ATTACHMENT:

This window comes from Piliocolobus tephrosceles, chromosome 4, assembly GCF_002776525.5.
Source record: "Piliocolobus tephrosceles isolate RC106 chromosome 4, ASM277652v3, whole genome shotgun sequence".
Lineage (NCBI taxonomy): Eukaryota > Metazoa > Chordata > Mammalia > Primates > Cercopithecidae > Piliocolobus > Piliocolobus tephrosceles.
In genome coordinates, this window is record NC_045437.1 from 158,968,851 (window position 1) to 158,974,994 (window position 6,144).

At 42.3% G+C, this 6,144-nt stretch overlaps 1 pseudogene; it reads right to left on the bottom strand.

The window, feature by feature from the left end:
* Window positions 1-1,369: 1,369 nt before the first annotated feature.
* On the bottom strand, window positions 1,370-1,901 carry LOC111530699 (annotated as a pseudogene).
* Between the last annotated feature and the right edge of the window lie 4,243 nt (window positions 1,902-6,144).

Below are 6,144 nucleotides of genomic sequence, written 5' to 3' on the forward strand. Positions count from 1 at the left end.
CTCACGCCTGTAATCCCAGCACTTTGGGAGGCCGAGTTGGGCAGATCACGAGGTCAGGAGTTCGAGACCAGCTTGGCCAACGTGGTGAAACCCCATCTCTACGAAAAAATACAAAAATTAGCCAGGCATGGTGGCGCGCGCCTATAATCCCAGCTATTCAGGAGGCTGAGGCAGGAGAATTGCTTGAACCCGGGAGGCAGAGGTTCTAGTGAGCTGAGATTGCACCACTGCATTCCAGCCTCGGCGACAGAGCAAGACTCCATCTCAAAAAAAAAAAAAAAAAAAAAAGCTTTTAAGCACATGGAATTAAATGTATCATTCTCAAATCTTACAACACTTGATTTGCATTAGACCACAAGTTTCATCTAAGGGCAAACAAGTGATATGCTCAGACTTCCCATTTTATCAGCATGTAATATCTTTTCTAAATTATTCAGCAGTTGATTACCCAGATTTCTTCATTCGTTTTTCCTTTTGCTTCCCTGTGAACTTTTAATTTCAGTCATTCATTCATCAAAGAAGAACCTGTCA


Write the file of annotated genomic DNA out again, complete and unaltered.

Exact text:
This window comes from Piliocolobus tephrosceles, chromosome 4, assembly GCF_002776525.5.
Source record: "Piliocolobus tephrosceles isolate RC106 chromosome 4, ASM277652v3, whole genome shotgun sequence".
Lineage (NCBI taxonomy): Eukaryota > Metazoa > Chordata > Mammalia > Primates > Cercopithecidae > Piliocolobus > Piliocolobus tephrosceles.
In genome coordinates, this window is record NC_045437.1 from 158,968,851 (window position 1) to 158,974,994 (window position 6,144).

At 42.3% G+C, this 6,144-nt stretch overlaps 1 pseudogene; it reads right to left on the bottom strand.

The window, feature by feature from the left end:
* Window positions 1-1,369: 1,369 nt before the first annotated feature.
* On the bottom strand, window positions 1,370-1,901 carry LOC111530699 (annotated as a pseudogene).
* Between the last annotated feature and the right edge of the window lie 4,243 nt (window positions 1,902-6,144).

Below are 6,144 nucleotides of genomic sequence, written 5' to 3' on the forward strand. Positions count from 1 at the left end.
CTCACGCCTGTAATCCCAGCACTTTGGGAGGCCGAGTTGGGCAGATCACGAGGTCAGGAGTTCGAGACCAGCTTGGCCAACGTGGTGAAACCCCATCTCTACGAAAAAATACAAAAATTAGCCAGGCATGGTGGCGCGCGCCTATAATCCCAGCTATTCAGGAGGCTGAGGCAGGAGAATTGCTTGAACCCGGGAGGCAGAGGTTCTAGTGAGCTGAGATTGCACCACTGCATTCCAGCCTCGGCGACAGAGCAAGACTCCATCTCAAAAAAAAAAAAAAAAAAAAAAGCTTTTAAGCACATGGAATTAAATGTATCATTCTCAAATCTTACAACACTTGATTTGCATTAGACCACAAGTTTCATCTAAGGGCAAACAAGTGATATGCTCAGACTTCCCATTTTATCAGCATGTAATATCTTTTCTAAATTATTCAGCAGTTGATTACCCAGATTTCTTCATTCGTTTTTCCTTTTGCTTCCCTGTGAACTTTTAATTTCAGTCATTCATTCATCAAAGAAGAACCTGTCA